The live-aboard barge.

The live-aboard barge.

The students have devised eight different research projects this year, each studying some aspect of carbon cycling in the ecosystem of the Kolyma River Basin. The mosaic of subjects includes the area’s lakes, rivers, permafrost, microbes, and more. The team works in new labs at the Northeast Science Station, a small and important Siberian research facility directed by the legendary Russian scientist, Sergey Zimov.

Three students collect lake water samples to study macroinvertibrate diversity.

Three students collect lake water samples to study macroinvertibrate diversity.

In addition to research conducted around the station, the group has taken side trips down the river, including a multi-day trip to Duvannyi Yar, where mammoth bones and other Pleistocene-area remnants adorn the landscape, which is underlain by thawing permafrost. Thanks to the mammoth and other large animals that roamed the ancient lanscape, the permafrost harbors massive stores of organic matter. Nearby, a group of scientists led by Zimov have created Pleistocene Park, an experiment attempting to recreate and study the grassland ecosystem that disappeared 10,000 years ago, Zimov suspects, due less to climate warming than to human overhunting.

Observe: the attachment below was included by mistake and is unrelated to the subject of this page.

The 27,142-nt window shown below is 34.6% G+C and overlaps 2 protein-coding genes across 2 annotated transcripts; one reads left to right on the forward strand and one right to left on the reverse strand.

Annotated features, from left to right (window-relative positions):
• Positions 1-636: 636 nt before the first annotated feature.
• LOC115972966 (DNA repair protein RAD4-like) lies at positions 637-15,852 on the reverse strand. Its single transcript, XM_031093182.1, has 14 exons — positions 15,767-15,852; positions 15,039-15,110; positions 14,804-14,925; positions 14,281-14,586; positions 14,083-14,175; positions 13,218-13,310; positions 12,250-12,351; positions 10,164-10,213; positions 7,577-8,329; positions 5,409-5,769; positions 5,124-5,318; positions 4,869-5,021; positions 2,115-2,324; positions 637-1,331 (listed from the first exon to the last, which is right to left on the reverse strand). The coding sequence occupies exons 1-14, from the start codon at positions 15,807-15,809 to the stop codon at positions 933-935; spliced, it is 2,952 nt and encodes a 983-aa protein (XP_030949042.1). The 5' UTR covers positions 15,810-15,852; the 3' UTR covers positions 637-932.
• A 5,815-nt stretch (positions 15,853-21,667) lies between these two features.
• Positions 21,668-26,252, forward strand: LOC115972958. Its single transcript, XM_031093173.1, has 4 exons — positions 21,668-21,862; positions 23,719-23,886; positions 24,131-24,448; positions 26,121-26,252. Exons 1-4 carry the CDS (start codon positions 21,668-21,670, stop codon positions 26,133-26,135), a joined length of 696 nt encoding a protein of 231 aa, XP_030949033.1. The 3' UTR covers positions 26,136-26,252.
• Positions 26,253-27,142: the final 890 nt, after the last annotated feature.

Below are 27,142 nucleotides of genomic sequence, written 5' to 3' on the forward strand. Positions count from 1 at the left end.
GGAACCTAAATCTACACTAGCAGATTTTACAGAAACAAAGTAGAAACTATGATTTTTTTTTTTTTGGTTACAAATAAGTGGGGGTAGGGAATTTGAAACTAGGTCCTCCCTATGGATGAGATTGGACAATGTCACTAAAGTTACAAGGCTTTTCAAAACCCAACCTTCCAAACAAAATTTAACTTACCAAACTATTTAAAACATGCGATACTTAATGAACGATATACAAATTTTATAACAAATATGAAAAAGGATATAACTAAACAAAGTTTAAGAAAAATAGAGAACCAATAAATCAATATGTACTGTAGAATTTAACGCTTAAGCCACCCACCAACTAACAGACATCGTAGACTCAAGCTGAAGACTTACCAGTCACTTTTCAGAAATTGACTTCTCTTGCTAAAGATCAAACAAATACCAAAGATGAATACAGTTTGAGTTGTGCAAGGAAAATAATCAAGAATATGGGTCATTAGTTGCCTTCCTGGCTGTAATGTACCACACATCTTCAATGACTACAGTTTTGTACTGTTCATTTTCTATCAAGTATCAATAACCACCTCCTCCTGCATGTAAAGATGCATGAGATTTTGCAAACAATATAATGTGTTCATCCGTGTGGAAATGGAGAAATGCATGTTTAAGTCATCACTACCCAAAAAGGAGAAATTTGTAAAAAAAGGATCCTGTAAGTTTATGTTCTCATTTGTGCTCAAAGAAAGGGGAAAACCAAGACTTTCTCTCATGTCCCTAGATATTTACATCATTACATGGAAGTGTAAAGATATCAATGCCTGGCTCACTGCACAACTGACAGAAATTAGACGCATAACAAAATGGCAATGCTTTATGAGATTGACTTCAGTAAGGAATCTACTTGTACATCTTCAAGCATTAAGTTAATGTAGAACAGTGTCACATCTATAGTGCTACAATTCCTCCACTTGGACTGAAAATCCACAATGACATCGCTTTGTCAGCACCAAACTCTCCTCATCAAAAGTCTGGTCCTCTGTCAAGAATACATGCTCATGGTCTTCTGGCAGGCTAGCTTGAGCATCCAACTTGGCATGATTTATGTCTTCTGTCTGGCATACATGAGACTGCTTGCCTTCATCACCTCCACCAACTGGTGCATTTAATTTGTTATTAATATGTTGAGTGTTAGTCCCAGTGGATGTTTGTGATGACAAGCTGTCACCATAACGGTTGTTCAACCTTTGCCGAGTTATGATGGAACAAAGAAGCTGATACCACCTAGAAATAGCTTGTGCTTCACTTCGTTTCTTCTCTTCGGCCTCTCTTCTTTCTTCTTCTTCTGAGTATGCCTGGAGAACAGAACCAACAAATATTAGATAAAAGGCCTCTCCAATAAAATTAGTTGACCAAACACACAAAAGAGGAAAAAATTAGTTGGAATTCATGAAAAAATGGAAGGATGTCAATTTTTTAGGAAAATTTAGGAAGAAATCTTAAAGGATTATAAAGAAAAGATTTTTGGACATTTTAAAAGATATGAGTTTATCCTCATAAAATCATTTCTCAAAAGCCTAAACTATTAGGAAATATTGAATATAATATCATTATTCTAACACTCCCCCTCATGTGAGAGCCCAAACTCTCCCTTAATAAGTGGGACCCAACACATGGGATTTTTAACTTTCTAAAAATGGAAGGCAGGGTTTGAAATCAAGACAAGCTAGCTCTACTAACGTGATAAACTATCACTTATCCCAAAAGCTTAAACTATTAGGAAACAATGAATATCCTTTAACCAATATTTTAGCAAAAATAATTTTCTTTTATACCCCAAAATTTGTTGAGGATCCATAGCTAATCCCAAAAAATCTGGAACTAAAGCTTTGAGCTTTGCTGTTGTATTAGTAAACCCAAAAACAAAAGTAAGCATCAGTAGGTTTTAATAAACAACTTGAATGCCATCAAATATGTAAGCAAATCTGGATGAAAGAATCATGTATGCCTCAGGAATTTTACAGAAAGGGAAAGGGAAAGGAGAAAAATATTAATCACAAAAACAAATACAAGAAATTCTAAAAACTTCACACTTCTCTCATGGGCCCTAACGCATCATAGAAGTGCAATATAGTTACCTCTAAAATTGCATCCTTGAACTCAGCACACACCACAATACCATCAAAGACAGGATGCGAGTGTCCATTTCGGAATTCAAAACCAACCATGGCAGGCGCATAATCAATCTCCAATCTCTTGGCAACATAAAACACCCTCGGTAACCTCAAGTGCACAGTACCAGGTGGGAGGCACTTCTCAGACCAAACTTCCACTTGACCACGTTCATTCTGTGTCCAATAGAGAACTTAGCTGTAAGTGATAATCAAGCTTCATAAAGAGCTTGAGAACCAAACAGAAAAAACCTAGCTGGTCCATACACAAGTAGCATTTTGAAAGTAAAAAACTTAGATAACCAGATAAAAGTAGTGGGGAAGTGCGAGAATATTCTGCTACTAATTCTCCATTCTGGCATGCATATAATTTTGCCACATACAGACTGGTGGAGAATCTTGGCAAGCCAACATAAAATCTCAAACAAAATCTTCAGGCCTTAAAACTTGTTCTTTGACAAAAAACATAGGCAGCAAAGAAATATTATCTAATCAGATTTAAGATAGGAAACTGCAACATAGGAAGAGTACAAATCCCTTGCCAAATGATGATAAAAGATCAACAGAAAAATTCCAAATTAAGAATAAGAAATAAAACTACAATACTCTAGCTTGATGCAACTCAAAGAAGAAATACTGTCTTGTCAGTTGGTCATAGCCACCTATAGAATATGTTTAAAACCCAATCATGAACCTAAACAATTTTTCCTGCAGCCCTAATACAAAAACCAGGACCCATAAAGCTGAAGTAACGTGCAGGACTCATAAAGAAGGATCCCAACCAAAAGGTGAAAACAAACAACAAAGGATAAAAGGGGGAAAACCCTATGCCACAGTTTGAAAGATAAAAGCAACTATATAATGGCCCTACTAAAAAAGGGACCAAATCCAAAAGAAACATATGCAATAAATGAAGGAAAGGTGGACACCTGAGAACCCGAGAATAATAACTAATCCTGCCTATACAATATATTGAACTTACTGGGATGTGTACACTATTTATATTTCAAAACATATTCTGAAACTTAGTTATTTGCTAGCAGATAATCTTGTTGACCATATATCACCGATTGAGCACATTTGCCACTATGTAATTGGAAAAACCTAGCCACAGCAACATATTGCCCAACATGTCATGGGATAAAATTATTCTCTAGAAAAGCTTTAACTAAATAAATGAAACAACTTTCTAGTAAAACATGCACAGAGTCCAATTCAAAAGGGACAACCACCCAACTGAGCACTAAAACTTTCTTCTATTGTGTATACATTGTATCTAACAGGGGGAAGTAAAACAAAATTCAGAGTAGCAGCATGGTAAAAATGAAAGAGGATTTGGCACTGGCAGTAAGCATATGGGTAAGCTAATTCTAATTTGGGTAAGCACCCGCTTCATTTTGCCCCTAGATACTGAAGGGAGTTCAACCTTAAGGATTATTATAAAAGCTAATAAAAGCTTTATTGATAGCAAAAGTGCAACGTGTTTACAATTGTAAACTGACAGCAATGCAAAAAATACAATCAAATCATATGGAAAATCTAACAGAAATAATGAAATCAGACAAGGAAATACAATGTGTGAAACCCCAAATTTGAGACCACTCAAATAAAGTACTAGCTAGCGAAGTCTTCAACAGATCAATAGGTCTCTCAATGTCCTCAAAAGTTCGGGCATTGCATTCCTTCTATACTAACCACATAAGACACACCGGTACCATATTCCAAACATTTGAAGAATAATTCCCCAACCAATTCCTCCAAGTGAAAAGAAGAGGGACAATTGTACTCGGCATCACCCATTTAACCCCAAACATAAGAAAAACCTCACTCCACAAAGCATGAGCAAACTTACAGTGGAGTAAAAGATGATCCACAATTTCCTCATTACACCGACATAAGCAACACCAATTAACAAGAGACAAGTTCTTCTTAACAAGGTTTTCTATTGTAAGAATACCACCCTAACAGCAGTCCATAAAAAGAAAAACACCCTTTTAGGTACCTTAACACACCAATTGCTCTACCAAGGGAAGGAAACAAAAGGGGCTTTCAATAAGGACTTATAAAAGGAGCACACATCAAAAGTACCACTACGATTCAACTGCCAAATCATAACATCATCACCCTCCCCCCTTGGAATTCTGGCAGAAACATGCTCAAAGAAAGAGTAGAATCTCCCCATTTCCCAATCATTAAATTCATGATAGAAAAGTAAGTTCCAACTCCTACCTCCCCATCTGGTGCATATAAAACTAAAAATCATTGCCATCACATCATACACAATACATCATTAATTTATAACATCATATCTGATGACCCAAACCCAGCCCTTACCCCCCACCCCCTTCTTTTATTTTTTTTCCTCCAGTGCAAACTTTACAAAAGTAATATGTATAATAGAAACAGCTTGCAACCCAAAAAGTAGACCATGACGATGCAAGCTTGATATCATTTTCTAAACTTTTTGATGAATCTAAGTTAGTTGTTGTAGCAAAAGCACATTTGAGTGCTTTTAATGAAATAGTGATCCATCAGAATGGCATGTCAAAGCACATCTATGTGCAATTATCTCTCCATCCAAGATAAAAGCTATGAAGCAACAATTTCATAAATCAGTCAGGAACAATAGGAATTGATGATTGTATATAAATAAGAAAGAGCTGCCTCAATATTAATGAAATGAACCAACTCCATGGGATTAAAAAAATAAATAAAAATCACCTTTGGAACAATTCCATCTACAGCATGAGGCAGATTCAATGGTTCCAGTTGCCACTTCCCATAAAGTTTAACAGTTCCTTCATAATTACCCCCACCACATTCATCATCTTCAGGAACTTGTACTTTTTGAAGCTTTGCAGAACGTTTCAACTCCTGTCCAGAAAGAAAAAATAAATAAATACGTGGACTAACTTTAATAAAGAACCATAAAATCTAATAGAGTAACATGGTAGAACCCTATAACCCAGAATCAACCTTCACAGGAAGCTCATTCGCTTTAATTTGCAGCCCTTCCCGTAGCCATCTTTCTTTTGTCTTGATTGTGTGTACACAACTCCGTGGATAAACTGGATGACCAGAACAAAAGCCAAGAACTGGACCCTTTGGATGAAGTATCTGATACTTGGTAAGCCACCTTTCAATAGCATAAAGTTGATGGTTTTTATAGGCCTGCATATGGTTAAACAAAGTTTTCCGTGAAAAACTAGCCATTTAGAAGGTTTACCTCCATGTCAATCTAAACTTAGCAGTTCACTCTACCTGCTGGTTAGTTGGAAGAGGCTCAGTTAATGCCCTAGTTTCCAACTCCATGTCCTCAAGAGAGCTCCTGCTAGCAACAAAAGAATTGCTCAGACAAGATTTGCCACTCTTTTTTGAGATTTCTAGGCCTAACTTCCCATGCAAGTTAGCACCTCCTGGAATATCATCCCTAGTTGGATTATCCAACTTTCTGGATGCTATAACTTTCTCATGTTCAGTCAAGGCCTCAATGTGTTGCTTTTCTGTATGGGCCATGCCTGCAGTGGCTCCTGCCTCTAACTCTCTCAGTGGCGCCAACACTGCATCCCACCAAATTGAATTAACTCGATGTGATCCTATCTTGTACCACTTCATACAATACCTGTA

On the return to Cherskiy and the Northeast Science Station, faculty member Sudeep Chandra analyzes water samples while photographer Chris Linder sorts myriad photographs (enjoy them on the Polaris site!).

On the return to Cherskiy and the Northeast Science Station, principal investigator Sudeep Chandra (standing) analyzes water samples while photographer Chris Linder sorts myriad photographs (enjoy them on the Polaris site!).

The National Science Foundation-funded Polaris Project is the brain child of Max Holmes of Woods Hole, whose work on river water transport and chemistry in the High Arctic a few years ago forged a very fruitful collaboration with Russian students and colleagues (called PARTNERS and then Student Partners), and showed Holmes has a knack for engaging young people in research.